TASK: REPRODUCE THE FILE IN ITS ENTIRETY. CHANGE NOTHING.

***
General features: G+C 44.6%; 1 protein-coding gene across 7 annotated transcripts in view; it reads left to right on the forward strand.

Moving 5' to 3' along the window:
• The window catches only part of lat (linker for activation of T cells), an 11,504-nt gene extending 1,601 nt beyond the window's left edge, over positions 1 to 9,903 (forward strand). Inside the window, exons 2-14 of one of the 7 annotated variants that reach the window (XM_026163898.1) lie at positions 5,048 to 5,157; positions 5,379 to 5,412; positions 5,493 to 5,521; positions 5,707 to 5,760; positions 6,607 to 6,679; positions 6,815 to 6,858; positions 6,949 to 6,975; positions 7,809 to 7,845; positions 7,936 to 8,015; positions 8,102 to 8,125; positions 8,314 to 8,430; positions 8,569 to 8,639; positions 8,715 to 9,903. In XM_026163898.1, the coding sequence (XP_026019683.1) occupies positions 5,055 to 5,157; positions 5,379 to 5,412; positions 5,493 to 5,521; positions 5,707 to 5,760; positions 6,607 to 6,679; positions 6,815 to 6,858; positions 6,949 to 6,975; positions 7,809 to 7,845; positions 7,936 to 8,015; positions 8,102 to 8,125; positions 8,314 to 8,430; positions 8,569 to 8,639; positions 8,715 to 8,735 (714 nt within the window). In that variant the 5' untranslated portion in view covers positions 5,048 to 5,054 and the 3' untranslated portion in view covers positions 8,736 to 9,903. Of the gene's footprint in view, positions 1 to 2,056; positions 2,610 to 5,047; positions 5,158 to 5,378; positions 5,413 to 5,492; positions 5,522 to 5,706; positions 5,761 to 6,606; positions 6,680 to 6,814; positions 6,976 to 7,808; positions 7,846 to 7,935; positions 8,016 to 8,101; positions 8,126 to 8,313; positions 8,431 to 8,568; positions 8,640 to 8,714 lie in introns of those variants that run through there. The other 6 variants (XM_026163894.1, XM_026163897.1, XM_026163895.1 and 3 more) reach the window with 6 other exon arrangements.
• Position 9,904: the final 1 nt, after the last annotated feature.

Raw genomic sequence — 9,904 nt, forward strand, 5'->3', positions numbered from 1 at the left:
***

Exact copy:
General features: G+C 44.6%; 1 protein-coding gene across 7 annotated transcripts in view; it reads left to right on the forward strand.

Moving 5' to 3' along the window:
• The window catches only part of lat (linker for activation of T cells), an 11,504-nt gene extending 1,601 nt beyond the window's left edge, over positions 1 to 9,903 (forward strand). Inside the window, exons 2-14 of one of the 7 annotated variants that reach the window (XM_026163898.1) lie at positions 5,048 to 5,157; positions 5,379 to 5,412; positions 5,493 to 5,521; positions 5,707 to 5,760; positions 6,607 to 6,679; positions 6,815 to 6,858; positions 6,949 to 6,975; positions 7,809 to 7,845; positions 7,936 to 8,015; positions 8,102 to 8,125; positions 8,314 to 8,430; positions 8,569 to 8,639; positions 8,715 to 9,903. In XM_026163898.1, the coding sequence (XP_026019683.1) occupies positions 5,055 to 5,157; positions 5,379 to 5,412; positions 5,493 to 5,521; positions 5,707 to 5,760; positions 6,607 to 6,679; positions 6,815 to 6,858; positions 6,949 to 6,975; positions 7,809 to 7,845; positions 7,936 to 8,015; positions 8,102 to 8,125; positions 8,314 to 8,430; positions 8,569 to 8,639; positions 8,715 to 8,735 (714 nt within the window). In that variant the 5' untranslated portion in view covers positions 5,048 to 5,054 and the 3' untranslated portion in view covers positions 8,736 to 9,903. Of the gene's footprint in view, positions 1 to 2,056; positions 2,610 to 5,047; positions 5,158 to 5,378; positions 5,413 to 5,492; positions 5,522 to 5,706; positions 5,761 to 6,606; positions 6,680 to 6,814; positions 6,976 to 7,808; positions 7,846 to 7,935; positions 8,016 to 8,101; positions 8,126 to 8,313; positions 8,431 to 8,568; positions 8,640 to 8,714 lie in introns of those variants that run through there. The other 6 variants (XM_026163894.1, XM_026163897.1, XM_026163895.1 and 3 more) reach the window with 6 other exon arrangements.
• Position 9,904: the final 1 nt, after the last annotated feature.

Raw genomic sequence — 9,904 nt, forward strand, 5'->3', positions numbered from 1 at the left: